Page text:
FitOne is coming up next weekend, and there are many more events like it happening later this fall.  And you can totally conquer these things.  Here's how.

Don't try so hard!  Trying makes us tired and running doesn't need any help with that.  Relax and have fun, and don't worry about what other people think.  Because they are probably sucking wind too, and if they're just spectating you already win because you're off the couch and doing it.

I started running about five years ago, and I still can't believe after a chubby childhood and ups and downs with weight throughout my life, that I can actually call myself a runner now.  If I can do it you can too.

I started out running two minutes at a time, just to see if I could do it.  And that stretched to four minutes, and then five minutes, and then ten.  It wasn't long before I was running a 5k.  My 5k time wasn't competitive at first, but I didn't care!  I was so proud of myself for finishing it without dying, that it didn't matter how long it took.  I think those first 5k times were around 34 minutes, and now I can do one in about 26 minutes, which isn't going to beat any cross country speedsters but it works for me.  The point is, I didn't try too hard or take it too seriously when I was starting out and after a while, I was mowing down goals that I didn't really know I had set.  Some days now I'll run 8 or 9 miles, and sometimes I'll go 11.  That first-grade classmate that called me "fatso" should come along sometime.  We'd have fun.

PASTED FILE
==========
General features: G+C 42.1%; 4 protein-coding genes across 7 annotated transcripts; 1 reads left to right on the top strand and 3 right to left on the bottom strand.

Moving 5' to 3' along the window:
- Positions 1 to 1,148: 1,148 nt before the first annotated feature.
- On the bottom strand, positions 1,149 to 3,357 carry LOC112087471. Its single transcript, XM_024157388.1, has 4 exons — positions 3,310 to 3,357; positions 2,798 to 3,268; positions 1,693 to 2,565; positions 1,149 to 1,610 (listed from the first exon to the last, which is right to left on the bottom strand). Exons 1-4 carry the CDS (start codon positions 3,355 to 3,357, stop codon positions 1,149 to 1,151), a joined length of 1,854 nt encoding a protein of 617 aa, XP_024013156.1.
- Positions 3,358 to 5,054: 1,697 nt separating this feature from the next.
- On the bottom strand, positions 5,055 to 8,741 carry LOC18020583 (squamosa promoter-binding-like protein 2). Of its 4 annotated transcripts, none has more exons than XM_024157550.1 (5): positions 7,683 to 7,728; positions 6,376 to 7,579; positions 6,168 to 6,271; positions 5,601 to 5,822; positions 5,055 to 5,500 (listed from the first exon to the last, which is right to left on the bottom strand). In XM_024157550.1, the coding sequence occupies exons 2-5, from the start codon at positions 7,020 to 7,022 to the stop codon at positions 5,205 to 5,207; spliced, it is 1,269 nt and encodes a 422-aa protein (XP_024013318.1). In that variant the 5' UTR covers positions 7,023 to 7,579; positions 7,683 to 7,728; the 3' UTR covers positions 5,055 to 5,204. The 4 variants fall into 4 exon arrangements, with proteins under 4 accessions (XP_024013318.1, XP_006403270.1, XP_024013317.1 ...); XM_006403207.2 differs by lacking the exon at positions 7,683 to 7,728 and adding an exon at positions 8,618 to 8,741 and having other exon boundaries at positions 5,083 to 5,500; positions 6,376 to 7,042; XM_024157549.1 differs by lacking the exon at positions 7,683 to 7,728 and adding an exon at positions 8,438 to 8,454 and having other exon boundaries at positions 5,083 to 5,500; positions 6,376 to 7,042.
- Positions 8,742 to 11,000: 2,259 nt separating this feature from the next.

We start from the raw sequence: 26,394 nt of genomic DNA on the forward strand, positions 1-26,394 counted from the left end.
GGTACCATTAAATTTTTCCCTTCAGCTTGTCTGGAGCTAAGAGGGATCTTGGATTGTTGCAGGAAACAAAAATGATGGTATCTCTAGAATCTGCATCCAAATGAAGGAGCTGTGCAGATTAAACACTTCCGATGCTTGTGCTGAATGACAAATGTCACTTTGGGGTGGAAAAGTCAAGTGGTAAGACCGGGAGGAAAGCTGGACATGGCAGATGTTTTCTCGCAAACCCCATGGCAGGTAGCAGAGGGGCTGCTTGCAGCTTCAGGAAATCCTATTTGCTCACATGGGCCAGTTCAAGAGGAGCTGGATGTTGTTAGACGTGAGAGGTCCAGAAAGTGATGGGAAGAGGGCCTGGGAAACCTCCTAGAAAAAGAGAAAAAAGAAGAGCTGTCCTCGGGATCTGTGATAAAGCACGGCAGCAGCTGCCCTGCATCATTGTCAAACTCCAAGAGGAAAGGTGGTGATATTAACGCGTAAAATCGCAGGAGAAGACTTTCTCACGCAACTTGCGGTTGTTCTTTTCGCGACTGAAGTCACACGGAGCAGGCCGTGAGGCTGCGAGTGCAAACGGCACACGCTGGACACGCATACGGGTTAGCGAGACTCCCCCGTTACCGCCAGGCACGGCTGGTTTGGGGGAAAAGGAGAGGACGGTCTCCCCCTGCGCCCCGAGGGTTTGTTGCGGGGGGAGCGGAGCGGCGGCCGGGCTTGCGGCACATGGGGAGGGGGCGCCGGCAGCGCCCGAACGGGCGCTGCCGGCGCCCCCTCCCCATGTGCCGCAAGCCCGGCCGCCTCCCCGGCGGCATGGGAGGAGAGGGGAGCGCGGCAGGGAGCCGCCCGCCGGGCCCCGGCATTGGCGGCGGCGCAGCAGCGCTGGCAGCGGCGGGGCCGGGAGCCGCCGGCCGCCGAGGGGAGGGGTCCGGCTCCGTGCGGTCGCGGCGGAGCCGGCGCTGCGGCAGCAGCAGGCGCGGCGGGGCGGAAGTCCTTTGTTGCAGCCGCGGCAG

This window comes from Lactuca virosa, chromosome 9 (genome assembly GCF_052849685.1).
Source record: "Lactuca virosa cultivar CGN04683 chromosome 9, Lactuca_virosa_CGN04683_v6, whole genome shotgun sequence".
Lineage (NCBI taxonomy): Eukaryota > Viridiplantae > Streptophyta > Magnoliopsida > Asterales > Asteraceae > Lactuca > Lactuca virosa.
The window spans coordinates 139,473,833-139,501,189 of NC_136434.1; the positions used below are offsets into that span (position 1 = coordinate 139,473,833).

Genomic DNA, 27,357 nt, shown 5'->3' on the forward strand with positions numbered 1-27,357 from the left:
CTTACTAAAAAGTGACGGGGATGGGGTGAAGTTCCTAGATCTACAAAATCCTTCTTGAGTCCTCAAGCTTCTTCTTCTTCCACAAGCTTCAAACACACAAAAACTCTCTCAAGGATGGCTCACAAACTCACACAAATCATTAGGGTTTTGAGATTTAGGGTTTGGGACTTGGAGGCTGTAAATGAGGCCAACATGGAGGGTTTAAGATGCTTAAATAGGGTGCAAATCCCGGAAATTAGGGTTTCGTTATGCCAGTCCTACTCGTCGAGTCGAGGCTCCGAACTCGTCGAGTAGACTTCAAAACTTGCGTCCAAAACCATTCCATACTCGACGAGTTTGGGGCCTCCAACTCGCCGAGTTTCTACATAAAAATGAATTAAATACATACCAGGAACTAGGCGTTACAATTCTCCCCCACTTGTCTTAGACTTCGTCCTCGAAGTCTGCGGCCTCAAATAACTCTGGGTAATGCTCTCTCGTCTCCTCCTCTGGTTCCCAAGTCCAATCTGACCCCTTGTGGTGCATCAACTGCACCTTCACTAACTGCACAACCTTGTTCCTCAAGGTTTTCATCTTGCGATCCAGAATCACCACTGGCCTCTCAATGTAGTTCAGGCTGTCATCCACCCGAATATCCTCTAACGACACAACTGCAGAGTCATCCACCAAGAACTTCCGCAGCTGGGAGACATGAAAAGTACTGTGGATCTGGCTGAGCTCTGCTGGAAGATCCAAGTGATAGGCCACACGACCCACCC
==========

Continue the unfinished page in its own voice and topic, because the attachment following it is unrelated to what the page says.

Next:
Cosmo offers up some running tips for those who think they hate running too.

-- Start slow.  Two minutes, then four minutes, then ten, and when you're body wants to quit just go thirty seconds more.  Every little bit of "extra" trains your body and your brain to endure and builds muscles that you didn't even know could pop out on your body.  That leads to more momentum.

--  Don't overhaul your diet and start carb-loading.  If you stick with running you'll burn carbs like crazy, but if you frontload, you'll probably gain weight and have more to carry around while you're trying to get up to speed, and that's no good.

-- Prevent boredom.  Run with a friend or listen to music to take your mind off of what your body is doing.  Our app comes in handy here.

-- Avoid running when you feel weak or hungry.  Running is harder during those times, and then you'll get discouraged and want to quit.  Prevent that with some simple carbs like bread or low-sugar cereal with lots of vitamins about an hour before you set out to run.  That and a banana will give you energy, and more energy means less hatred of running.

Nobody is going to give you the side-eye for running part of a 5k and walking the rest.  Just try it!

FitOne is happening next Saturday, September 28, with a 5k, a 10k, and a half marathon.  It raised $100,000 for St. Luke's Children's Hospital last year, and the idea that you're running for a good cause should totally put some more wind in your sails.  You got this.